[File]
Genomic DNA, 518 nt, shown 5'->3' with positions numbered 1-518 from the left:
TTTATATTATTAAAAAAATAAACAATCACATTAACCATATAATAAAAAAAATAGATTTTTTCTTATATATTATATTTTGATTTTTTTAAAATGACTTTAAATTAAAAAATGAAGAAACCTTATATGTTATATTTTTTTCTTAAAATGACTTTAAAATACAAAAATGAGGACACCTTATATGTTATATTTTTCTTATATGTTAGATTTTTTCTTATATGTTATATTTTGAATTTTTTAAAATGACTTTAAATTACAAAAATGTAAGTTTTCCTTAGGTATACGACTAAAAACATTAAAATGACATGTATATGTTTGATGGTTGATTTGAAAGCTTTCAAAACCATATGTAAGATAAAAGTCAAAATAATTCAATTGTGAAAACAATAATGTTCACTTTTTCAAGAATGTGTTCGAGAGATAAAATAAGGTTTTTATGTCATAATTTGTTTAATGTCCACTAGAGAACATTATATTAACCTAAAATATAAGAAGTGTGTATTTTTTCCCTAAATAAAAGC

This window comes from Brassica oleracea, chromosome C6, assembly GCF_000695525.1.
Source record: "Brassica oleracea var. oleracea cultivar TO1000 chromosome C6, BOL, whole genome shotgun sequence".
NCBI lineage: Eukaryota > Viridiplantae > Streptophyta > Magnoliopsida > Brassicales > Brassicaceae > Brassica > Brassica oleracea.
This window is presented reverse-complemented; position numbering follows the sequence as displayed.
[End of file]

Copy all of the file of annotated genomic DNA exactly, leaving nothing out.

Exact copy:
Genomic DNA, 518 nt, shown 5'->3' with positions numbered 1-518 from the left:
TTTATATTATTAAAAAAATAAACAATCACATTAACCATATAATAAAAAAAATAGATTTTTTCTTATATATTATATTTTGATTTTTTTAAAATGACTTTAAATTAAAAAATGAAGAAACCTTATATGTTATATTTTTTTCTTAAAATGACTTTAAAATACAAAAATGAGGACACCTTATATGTTATATTTTTCTTATATGTTAGATTTTTTCTTATATGTTATATTTTGAATTTTTTAAAATGACTTTAAATTACAAAAATGTAAGTTTTCCTTAGGTATACGACTAAAAACATTAAAATGACATGTATATGTTTGATGGTTGATTTGAAAGCTTTCAAAACCATATGTAAGATAAAAGTCAAAATAATTCAATTGTGAAAACAATAATGTTCACTTTTTCAAGAATGTGTTCGAGAGATAAAATAAGGTTTTTATGTCATAATTTGTTTAATGTCCACTAGAGAACATTATATTAACCTAAAATATAAGAAGTGTGTATTTTTTCCCTAAATAAAAGC

This window comes from Brassica oleracea, chromosome C6, assembly GCF_000695525.1.
Source record: "Brassica oleracea var. oleracea cultivar TO1000 chromosome C6, BOL, whole genome shotgun sequence".
NCBI lineage: Eukaryota > Viridiplantae > Streptophyta > Magnoliopsida > Brassicales > Brassicaceae > Brassica > Brassica oleracea.
This window is presented reverse-complemented; position numbering follows the sequence as displayed.